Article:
According to some security experts, it’s very likely.
A shutdown would cause delays of critical work by the U.S. Cybersecurity and Infrastructure Security Agency, and some projects would come to a halt, testified Brian Gumbel, president of security firm Armis, in a Tuesday hearing before the House Homeland Security Subcommittee on Cybersecurity and Infrastructure Protection.
The longer the funding delay, “the more time adversaries will have to get in front of us,” Gumbel said. “The delays are just terrible for this nation and this is going to cause some major impact.”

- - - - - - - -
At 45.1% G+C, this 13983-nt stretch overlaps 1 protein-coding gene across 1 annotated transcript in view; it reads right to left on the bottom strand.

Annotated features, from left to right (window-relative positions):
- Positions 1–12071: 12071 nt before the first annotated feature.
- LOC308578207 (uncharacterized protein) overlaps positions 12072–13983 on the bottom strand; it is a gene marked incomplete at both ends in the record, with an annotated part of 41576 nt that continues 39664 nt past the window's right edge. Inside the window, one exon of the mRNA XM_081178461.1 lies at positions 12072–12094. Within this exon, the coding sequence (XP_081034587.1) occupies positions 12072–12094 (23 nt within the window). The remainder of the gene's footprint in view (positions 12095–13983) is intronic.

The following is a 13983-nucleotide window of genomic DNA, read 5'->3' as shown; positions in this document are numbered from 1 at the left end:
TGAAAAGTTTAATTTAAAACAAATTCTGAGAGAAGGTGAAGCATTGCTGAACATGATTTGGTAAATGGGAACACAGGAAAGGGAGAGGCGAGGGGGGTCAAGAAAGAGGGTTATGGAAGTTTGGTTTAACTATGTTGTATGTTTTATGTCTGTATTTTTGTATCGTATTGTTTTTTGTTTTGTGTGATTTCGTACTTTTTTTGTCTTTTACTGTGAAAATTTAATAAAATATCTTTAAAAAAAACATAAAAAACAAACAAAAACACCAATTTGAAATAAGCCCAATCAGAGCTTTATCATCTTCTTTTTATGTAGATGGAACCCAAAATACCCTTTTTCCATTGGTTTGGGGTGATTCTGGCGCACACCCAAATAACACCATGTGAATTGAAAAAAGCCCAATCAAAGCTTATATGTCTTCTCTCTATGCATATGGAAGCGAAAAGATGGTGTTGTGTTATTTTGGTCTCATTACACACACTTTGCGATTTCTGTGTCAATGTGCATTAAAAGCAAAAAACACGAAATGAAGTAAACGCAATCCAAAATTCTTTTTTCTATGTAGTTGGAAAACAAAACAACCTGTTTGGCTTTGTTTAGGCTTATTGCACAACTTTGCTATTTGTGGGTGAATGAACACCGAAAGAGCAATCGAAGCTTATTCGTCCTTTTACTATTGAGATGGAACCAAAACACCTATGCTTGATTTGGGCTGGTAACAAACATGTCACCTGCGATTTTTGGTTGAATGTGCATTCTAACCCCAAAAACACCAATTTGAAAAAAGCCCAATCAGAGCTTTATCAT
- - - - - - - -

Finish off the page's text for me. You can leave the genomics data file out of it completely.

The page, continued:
Granted, any time funding is threatened there will be someone to make the worst-case scenario argument to a Congressional hearing. So it might not wind up being as bad as Mr. Gumbel claims. On the other hand, having reduced functionality when it comes to cybersecurity in the Federal Government isn’t going to be a good thing. It seems like they’ll be able to do monitoring of the federal network but anyone currently working with CISA might find that work delayed or put on the shelf and that could pose a significant risk across the industry.
As he points out, if nothing else, it simply slows down the work CISA is doing in comparison to the work bad actors can, and will, be doing. If we consider how much of a race it is to keep up with the opposition in this fight, being slowed down by politics sucks.
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